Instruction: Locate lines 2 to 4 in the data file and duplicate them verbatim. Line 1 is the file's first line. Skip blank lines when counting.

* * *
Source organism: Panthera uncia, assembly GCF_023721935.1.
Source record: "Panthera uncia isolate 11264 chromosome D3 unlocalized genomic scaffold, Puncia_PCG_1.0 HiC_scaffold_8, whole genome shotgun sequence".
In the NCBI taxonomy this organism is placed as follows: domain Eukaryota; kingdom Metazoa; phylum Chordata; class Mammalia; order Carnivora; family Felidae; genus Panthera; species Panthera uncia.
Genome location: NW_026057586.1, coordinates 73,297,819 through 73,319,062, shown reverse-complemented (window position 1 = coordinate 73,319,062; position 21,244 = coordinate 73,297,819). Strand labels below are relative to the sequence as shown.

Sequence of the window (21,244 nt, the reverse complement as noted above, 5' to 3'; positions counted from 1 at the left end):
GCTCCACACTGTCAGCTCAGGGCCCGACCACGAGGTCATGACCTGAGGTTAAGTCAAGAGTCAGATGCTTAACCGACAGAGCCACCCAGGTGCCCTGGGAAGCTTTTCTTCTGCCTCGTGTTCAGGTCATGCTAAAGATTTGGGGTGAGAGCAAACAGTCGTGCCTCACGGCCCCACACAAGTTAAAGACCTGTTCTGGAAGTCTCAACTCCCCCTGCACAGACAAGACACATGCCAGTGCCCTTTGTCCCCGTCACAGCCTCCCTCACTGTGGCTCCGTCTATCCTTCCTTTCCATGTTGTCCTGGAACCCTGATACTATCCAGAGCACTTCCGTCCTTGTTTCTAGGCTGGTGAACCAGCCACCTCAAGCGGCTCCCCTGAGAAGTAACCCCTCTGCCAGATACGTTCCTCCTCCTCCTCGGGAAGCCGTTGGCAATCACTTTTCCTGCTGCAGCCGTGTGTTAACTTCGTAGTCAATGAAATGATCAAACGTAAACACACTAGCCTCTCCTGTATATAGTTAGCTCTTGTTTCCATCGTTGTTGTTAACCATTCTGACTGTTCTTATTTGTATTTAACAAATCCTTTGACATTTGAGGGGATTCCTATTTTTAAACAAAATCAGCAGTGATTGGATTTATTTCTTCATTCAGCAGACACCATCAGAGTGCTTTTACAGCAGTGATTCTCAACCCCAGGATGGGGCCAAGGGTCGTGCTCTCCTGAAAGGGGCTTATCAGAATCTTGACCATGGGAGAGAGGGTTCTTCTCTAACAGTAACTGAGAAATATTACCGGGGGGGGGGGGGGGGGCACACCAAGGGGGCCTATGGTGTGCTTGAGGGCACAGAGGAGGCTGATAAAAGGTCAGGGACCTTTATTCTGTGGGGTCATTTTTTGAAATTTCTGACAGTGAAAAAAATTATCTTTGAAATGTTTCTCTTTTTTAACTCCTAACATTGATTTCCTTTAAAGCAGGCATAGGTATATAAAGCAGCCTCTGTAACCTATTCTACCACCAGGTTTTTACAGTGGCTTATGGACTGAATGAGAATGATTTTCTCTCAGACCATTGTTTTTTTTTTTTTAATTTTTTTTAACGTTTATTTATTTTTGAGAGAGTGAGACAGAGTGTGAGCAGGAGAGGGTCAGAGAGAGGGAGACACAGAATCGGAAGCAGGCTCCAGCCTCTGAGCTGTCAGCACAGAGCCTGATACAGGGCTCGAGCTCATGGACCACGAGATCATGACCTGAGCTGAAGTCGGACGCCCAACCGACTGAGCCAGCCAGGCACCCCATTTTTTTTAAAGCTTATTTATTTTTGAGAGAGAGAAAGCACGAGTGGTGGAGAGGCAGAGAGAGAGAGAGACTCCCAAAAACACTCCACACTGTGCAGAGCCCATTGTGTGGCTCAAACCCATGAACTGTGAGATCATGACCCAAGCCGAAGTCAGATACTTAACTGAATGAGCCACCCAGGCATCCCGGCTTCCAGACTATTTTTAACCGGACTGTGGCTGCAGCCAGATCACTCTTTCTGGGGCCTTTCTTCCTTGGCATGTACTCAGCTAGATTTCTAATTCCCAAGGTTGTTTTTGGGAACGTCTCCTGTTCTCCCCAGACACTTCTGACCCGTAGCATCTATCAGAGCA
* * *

Source record: "Panthera uncia isolate 11264 chromosome D3 unlocalized genomic scaffold, Puncia_PCG_1.0 HiC_scaffold_8, whole genome shotgun sequence".
In the NCBI taxonomy this organism is placed as follows: domain Eukaryota; kingdom Metazoa; phylum Chordata; class Mammalia; order Carnivora; family Felidae; genus Panthera; species Panthera uncia.
Genome location: NW_026057586.1, coordinates 73,297,819 through 73,319,062, shown reverse-complemented (window position 1 = coordinate 73,319,062; position 21,244 = coordinate 73,297,819). Strand labels below are relative to the sequence as shown.